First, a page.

Health systems have long wanted to increase digital engagement with patients, through tools such as telemedicine, patient portals, and more. Evidence over the last year indicates that the COVID-19 pandemic has been a boon for patient acceptance of digital engagement platforms. According to a recent Harris Poll, 42% of Americans used telehealth during the pandemic. Of those, 65% “like the convenience,” while 63% see digital engagement as a way to avoid being exposed to other patients who are sick.
The shift to virtual visits has had a positive effect on adoption of patient portals as well. Patients are shifting from the telephone to digital platforms more and more to communicate with providers. Patients use them to refill prescriptions, book appointments, and access telemedicine visits. These shifts have significant implications for health systems.
Implications for the Business Office
Let’s consider how patients’ preferences for digital engagement impact the health system business office. An October 2020 study published in the Journal of Patient Experience measured both patients’ telehealth and business office “touchpoints.” Across 32 hospitals, the study reviewed digital communication practices, including:
– How patients identified service pricing: While all the hospitals appear to offer pricing information to comply with the new CMS price transparency rule, the formats were diverse and not consistent from site to site.
– How patients received cost estimates: The researchers found that most patients had to call or email the business office. Patients often did not have direct access to a personalized price estimate.
– How patients paid their bills: All sites offered online bill pay. Although, online bill pay was accessible through the organization’s homepage only 50% of the time. Sites varied as to whether they offered integrated statements (e.g., hospital and physician or all health system facilities). In most cases, whether or not they provided integrated statements was not apparent. This makes it difficult for patients to know how many bills to expect after their visit.
CFOs Grow Frustrated with the Status Quo
CFOs aren’t especially happy with the business office status quo. Health systems still rely on paper and manual processes for patient collections. This explains why patient collections often take more than a month for 74% of provider claims. In addition, about 50% of CFOs also want easier access to reports, better dashboards, and enhanced ability to drill into collection and payment data. Effective digital engagement can address these issues and make data more actionable to tailor billing interactions with patients.
Even before the pandemic, one-third of health systems reported flat or declining patient visit volumes. Since the COVID-19 pandemic, that trend has worsened significantly. According to a recent American Hospital Association report, nearly half of all hospitals and health systems released negative operating margins in 2020.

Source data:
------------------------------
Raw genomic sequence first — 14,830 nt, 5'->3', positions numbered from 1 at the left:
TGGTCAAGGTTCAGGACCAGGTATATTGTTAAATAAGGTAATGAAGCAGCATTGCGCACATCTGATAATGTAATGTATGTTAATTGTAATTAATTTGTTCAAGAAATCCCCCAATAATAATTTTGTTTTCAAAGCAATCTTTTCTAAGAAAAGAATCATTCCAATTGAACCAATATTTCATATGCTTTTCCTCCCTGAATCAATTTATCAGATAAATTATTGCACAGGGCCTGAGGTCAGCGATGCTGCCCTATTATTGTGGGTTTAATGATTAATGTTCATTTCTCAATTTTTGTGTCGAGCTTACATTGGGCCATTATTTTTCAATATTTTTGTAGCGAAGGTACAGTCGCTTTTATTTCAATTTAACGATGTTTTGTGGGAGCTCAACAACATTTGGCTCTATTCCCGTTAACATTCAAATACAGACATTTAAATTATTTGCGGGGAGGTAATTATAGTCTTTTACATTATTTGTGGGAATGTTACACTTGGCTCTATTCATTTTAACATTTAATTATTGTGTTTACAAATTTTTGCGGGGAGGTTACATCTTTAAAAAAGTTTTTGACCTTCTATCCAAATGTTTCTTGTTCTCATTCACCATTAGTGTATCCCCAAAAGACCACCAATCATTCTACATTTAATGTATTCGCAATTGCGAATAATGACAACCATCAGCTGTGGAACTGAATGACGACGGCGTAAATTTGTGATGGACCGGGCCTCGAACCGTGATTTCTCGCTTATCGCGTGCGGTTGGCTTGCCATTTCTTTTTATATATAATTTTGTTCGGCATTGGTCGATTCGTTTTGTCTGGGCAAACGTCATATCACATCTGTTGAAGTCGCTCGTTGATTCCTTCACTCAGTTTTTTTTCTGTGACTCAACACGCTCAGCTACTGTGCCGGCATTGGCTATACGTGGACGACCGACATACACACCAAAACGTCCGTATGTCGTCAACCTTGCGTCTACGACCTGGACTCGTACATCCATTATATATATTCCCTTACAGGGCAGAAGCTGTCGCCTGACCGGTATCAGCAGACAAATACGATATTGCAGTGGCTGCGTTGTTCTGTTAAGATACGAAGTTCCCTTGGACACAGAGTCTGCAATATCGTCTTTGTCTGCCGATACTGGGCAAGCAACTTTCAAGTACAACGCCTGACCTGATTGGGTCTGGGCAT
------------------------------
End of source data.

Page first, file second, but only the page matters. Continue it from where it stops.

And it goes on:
However, health systems that embrace patient preferences for digital engagement stand to realize significant financial benefits. A 2018 industry study found that when patients are satisfied with their billing experience, they will pay their bills 75% of the time. This compares to only 50% when they have a bad experience with the business office.
There are other benefits to a robust bottom line. A 2019 study concluded that:
“Strong financial performance is associated with improved patient-reported experience of care, the strongest component distinguishing quality and safety.”
Patients Want Digital Engagement
Patients are hungry for more digital engagement with their healthcare providers. In Patientco’s Patient Communication Trends to Watch survey report, more than 70% of patients stated they want digital communications over paper.
Patients interact with their health system at multiple touch points along their care journey, so how health systems engage matters. Today’s generation of patients grew up in a connected world and the pandemic has made all of us even more reliant on digital engagement. Health systems must adapt their communication and patient engagement strategies accordingly. Health systems that meet patient expectations for digital on both the front- and back-end of the care experience will emerge as post-pandemic market leaders.
Meet the Author: John W. Mitchell’s job titles have ranged from sailor in the U.S. Navy (broadcast-journalist aboard an aircraft carrier) to COO and CEO for several hospitals. In 2009, HealthLeaders Media named John and his senior executive team the Top Leadership Team in Healthcare for turning around a 90-bed, regional Washington hospital. In 2012, he started his own business, SnowPack Public Relations. John is widely published as a freelance reporter and writer in the hospital, healthcare, and medical sectors. More recently, his projects include writing content on behalf of Patientco. John is also the author of the novel Medical Necessity (four stars on Amazon), and he is a commercially successful landscape and wildlife photographer.